TTP, winning the war on TV

Apr 04 2014


- Creative Commons/File
- Creative Commons/File

We are so used to them now, the bearded commanders of our television screens.

We know that someone important among them is called Hidayatullah, that their spokesman is Shahidullah, and that they are led by Maulana Fazlullah. We know when the weather is bad or the mood is wrong and their representatives cannot meet the other representatives of the latest negotiation of the newest committee.

Sometimes, when they do not agree, we know about that too, and in detail. When, as happened earlier this week, one faction from among the Tehreek-e-Taliban Pakistan believes that the month-long ceasefire they had declared should be continued, we all wait with baited breath.

If the images on television screens are evidence, then the truth is clear. The Tehreek-e-Taliban Pakistan are the current rulers of Pakistan’s television screens.

From a country that knew little about them as recently as four or five years ago, the Pakistani viewing public has become intimately acquainted with the agenda, views, threats, likes, dislikes, punishments, and statements of the group.

The pliant faces sitting before their television screens at home, poring over homework or housework, have had little choice in the matter.

The powers that be, owners of television networks and the marketing departments that sell advertising on them, seem to have decided that near constant coverage of the Tailban is a moneymaker, and morals cannot compete with money.

There are facts behind these observations.

Two weeks ago, the Tehreek-e-Taliban Afghanistan struck at the Serena Hotel in Kabul, opening gunfire on diners in a hotel restaurant. Among those killed was Ahmed Sardar, a journalist for Agence France Presse. In the aftermath of that bombing, Afghan journalists, fed up of the endless bloodletting of the group, declared a 15-day boycott of news reporting on the Taliban. It was a momentous decision; in the endless condemnations and pleas to halt the killing, the journalists on the other side of the border had realized a change in strategy was necessary.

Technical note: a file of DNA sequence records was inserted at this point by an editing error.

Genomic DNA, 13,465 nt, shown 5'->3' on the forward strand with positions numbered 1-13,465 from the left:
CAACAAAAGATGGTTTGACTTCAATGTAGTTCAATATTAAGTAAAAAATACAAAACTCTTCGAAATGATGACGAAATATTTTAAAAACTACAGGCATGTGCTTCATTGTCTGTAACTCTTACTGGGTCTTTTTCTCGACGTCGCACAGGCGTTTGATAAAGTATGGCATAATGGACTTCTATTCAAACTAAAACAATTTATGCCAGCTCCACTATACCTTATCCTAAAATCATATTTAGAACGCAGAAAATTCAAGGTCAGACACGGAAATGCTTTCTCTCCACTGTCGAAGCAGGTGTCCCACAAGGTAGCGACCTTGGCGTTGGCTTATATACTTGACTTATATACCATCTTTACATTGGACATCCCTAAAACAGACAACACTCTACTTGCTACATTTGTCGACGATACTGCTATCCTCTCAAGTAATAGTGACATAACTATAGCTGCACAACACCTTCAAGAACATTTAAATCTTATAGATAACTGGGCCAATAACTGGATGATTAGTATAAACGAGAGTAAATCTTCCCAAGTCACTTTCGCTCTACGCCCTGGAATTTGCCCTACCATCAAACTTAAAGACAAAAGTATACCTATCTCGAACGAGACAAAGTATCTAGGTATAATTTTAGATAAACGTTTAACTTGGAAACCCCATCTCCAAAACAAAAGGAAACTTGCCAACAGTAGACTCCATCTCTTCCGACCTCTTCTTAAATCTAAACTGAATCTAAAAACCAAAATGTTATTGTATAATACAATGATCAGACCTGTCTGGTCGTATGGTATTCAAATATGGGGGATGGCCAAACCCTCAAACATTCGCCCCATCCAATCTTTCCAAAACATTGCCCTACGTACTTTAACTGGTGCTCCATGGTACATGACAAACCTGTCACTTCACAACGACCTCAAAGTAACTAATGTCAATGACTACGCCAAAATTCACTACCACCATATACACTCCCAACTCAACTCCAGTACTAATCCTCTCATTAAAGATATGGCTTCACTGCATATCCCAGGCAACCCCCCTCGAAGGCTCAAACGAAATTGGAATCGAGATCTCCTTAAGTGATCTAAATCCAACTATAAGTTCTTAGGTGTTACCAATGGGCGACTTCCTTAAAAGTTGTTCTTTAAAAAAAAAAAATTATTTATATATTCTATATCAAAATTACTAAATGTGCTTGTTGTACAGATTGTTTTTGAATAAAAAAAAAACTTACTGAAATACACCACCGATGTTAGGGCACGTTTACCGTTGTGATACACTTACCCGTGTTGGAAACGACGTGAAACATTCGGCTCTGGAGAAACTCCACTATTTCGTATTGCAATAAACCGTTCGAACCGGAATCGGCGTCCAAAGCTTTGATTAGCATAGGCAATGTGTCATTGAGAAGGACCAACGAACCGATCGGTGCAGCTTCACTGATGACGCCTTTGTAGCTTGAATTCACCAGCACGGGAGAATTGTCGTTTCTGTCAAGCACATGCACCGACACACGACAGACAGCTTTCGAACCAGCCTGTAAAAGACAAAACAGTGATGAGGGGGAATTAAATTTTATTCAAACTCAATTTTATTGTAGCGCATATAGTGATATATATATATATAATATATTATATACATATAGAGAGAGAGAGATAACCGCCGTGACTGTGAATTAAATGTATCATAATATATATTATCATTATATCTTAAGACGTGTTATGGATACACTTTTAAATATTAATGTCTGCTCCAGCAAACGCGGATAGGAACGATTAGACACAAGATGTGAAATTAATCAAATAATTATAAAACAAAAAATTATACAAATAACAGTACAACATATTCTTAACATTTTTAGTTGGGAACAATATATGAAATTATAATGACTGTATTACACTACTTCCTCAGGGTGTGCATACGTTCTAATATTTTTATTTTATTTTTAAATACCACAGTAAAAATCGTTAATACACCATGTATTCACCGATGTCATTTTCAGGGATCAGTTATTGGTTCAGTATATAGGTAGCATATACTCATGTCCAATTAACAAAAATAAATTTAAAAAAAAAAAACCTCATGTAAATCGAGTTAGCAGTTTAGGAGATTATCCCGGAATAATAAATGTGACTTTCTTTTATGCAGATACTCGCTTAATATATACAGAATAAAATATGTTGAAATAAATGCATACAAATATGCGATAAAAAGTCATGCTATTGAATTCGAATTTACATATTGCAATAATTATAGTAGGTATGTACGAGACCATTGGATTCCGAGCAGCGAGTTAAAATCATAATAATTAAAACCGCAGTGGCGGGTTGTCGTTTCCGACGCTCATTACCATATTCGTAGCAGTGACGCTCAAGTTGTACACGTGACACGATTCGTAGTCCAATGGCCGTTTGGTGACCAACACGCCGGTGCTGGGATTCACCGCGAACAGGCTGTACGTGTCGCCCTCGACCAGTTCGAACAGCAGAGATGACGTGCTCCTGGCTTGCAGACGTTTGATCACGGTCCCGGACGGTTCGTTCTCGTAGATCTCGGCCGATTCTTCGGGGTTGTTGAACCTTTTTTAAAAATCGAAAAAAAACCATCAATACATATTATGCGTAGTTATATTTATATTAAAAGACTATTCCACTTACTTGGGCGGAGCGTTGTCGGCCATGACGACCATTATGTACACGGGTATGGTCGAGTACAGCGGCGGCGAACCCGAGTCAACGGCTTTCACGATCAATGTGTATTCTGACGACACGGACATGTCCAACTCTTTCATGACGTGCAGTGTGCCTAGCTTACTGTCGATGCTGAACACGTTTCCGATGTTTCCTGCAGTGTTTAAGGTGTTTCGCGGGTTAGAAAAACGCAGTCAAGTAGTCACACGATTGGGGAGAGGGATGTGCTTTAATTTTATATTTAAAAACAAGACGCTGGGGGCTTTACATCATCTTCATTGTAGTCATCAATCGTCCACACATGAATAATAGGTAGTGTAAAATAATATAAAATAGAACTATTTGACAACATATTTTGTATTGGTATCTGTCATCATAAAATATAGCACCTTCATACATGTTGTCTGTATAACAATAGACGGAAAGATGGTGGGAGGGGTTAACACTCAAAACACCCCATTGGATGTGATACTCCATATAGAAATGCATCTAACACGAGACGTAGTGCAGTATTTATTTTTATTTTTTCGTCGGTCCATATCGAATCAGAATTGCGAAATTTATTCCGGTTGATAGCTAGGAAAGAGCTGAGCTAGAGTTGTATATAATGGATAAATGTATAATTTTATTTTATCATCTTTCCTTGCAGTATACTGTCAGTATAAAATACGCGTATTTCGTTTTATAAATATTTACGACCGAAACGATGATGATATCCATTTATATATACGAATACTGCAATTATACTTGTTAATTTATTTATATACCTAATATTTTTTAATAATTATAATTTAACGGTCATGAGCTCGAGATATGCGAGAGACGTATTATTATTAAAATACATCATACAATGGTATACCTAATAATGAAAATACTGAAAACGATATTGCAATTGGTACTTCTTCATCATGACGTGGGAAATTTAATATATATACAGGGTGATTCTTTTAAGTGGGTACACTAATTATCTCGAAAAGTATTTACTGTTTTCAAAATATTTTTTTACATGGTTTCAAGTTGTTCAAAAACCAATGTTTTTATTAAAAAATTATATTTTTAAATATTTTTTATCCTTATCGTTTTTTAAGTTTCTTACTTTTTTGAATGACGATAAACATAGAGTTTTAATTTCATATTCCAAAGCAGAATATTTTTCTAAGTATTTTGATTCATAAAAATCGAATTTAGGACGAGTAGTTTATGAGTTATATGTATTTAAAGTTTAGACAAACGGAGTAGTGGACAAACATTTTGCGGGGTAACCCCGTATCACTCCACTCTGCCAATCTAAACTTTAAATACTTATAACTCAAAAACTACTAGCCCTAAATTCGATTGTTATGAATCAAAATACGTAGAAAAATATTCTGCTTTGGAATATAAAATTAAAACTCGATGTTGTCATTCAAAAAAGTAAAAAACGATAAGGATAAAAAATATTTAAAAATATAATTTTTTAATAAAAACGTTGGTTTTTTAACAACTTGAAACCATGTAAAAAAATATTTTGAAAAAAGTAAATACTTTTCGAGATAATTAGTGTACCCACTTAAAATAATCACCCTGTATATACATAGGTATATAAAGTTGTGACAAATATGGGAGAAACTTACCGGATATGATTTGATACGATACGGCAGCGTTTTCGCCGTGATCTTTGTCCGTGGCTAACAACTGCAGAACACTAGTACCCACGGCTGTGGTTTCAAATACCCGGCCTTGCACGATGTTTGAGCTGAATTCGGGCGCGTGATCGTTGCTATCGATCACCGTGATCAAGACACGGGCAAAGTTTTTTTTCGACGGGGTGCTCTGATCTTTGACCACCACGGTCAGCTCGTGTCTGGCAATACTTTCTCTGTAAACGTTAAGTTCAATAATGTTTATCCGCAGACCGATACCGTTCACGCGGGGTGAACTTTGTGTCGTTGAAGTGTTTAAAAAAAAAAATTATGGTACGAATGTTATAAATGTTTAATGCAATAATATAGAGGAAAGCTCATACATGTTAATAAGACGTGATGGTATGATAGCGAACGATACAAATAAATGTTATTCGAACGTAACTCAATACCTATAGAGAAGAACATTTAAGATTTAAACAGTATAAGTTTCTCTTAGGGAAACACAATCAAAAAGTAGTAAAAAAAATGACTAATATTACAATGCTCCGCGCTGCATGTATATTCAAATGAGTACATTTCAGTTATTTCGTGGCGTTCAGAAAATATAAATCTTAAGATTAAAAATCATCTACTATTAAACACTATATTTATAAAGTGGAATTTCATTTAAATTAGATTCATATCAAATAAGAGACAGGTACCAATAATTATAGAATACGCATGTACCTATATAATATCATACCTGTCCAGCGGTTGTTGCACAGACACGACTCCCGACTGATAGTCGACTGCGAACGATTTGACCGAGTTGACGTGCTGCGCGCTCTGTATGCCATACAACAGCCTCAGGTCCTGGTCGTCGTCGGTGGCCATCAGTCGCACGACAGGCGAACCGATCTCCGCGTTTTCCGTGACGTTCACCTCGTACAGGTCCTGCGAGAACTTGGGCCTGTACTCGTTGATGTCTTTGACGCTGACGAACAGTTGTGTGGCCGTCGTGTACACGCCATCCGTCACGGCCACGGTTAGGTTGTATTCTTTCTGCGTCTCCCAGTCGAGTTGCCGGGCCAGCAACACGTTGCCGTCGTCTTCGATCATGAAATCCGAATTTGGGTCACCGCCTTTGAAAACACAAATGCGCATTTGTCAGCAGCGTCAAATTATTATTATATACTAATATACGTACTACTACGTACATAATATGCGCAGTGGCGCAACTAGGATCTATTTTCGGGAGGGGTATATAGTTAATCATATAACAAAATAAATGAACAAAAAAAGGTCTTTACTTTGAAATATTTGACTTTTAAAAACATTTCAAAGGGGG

A few days into the boycott, I wrote an editorial asking for Pakistani journalists to do the same. Hard news of attacks, etc., should be provided to insure the provision of information related to security, but the endless analysis, speculation, regurgitation of inane details of a terrorist group’s agenda, must be omitted.

The response was interesting.

Such a boycott would never happen in Pakistan, many fellow journalists told me, for the simple reason that many within the journalist community were sympathetic to the agenda of the Tehreek-e-Taliban Pakistan.

Others argued that a limited boycott would have financial consequences for those television channels that chose to participate, so strong was their belief in the viewing public’s desire for such endless dissection and popularization of the Talib’s intent and purposes.

A few were simply honest. As journalists we do not make a lot of money, they said. If we make a move like this we will lose our jobs to others waiting hungrily in the wings.

In the meantime, another journalist and author, this time a Pakistani, Raza Rumi, was attacked by gunmen in Lahore. But again, as before, few journalists had the guts to consider such action. Even if they realize that the cover of “news” is enabling a whole cabal of journalists to disguise their sympathies as news coverage, they are hesitant and disbelieving in the value of such collective action.

This lack of unity on the side of those that oppose the Taliban’s agenda, particularly the killing of journalists and innocent men, women, and children, is of course a victory for the Taliban.

The result is visible on your television screens: a group that receives free publicity, whose demands, by the very fact of their repetition, are becoming familiar and, in this sense, normalised.

Instead of the Tehreek-e-Taliban Pakistan changing or being co-opted, it is the public that is slowly being made passive and hence accepting of their barbarity.

There was, once, not too long ago, a time when floggings and beheadings, bombings and shootings would stun the public, when the massacre of minorities and the extinguishment of women from the public sphere was considered unquestionably wrong, not a point at debate.

The Pakistanis sitting in front of their television sets, watching, listening, swallowing, are also learning. It is a lesson of silence, of injustice witnessed for so long that it ceases to look like evil, and of the transformation of a group of rebels into rulers—at least of Pakistani television screens.